‘Fame and Fortune’ are two well-known traits of most celebrities today in American culture. A celebrity is a person who has a prominent profile, commands public interest, and has a major influence on social media/news sites. Fashion and trends are driven by social needs, in which the upper, social celebrity class determines what fashion trend is desirable for the current season. In turn, others use their wealth to emulate celebrities, so they can be associated with them and their social class. While many celebrities are not very accessible to the public, numerous celebs have created their own clothing and/or jewelry line to be more accessible through their designs, allowing for their fans to feel more connected with them. Another form of celebrities are bloggers: who observe and set fashion trends and have many online followers/readers, but tend to be more accessible to their readers because they are available to converse with their readers. The social hierarchy is visible through celebrities who influence fashion trends; this depicts social groups based on celebrities at the top controlling people at the bottom through status of high-end fashion items.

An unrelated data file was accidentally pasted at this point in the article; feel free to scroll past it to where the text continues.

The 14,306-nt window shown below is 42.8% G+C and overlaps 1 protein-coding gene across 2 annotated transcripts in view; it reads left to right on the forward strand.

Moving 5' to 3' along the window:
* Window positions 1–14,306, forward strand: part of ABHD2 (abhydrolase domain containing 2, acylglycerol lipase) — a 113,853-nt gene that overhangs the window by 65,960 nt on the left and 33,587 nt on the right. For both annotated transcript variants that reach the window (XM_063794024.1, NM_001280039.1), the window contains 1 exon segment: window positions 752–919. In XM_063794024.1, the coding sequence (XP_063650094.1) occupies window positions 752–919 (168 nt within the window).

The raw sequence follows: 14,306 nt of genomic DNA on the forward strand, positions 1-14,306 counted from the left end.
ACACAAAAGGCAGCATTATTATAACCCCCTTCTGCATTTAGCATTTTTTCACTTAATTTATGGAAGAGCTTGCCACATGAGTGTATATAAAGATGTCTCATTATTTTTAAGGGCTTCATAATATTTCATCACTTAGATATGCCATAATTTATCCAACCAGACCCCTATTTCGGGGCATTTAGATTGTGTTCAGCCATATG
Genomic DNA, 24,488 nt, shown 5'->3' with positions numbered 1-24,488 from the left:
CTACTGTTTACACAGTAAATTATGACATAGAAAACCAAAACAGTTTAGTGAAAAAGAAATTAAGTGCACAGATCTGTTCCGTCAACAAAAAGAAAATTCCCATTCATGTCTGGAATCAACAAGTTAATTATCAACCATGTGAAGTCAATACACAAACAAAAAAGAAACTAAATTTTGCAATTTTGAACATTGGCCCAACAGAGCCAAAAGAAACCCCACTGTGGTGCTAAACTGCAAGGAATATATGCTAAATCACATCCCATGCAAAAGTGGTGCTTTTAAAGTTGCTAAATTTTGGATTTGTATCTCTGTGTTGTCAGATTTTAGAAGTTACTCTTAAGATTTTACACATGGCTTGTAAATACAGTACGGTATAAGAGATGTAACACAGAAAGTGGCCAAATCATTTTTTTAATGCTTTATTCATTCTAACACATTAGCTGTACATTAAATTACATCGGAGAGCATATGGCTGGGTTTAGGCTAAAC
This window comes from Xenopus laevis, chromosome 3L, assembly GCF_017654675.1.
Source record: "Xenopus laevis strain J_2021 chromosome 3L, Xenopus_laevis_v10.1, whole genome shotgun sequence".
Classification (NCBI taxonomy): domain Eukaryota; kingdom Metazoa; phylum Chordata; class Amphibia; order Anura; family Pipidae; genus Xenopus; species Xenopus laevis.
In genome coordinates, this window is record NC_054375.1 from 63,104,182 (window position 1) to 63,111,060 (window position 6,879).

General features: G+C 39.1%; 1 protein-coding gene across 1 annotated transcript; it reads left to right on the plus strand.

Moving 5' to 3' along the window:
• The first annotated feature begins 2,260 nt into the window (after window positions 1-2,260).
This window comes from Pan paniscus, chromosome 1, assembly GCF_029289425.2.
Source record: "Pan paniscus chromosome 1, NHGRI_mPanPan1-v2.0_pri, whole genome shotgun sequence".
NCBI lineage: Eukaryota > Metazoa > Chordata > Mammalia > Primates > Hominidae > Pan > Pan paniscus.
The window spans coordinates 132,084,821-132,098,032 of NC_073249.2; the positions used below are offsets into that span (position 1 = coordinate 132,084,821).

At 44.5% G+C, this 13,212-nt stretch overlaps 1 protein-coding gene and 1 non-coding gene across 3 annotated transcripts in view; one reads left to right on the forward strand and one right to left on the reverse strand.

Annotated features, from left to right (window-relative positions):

Fashion has the capability of uniting people of a social status and segregating those from others. Thus, celebrities are able to use their high social status and influence the world of fashion. As Georg Simmel discussed in his article “Fashion,” “Fashion is a form of imitation and so of social equalization, but, paradoxically, in changing incessantly, it differentiates one time from another and one social stratum from another. It unites those of a social class and segregates them from others” (Simmel, p. 541). Simmel’s discussion of uniting social classes based on their fashion sense, can be understood when taking a peak into famous, reality star Khloe Kardashian-Odom’s closet, chock full of designer heels.
Most of which are the famous red-soled Christian Louboutins, while others consist of Prada, Fendi, and Nicholas Kirkwood designs.
In keeping with Simmel, other women who own and wear Christian Louboutins, along with other high-end designer shoes, can be seen (from an outsider’s perspective) and associate in the same social class. Most celebrities hold the same social status and are wealthy individuals who hold a lot of attention by the public. Khloe Kardashian-Odom, a proven high-status celeb has been constantly spotted on the blog In Her Closet: Celebrity Wardrobes Demystified! Most recently, on March 29, 2013, Kardashian-Odom was seen wearing Karen Walker Super Duper Strength Sunglasses, worth $280, along with mainstream pop artist Rihanna, and style blogger of Atlantic-Pacific, Blair Eadie.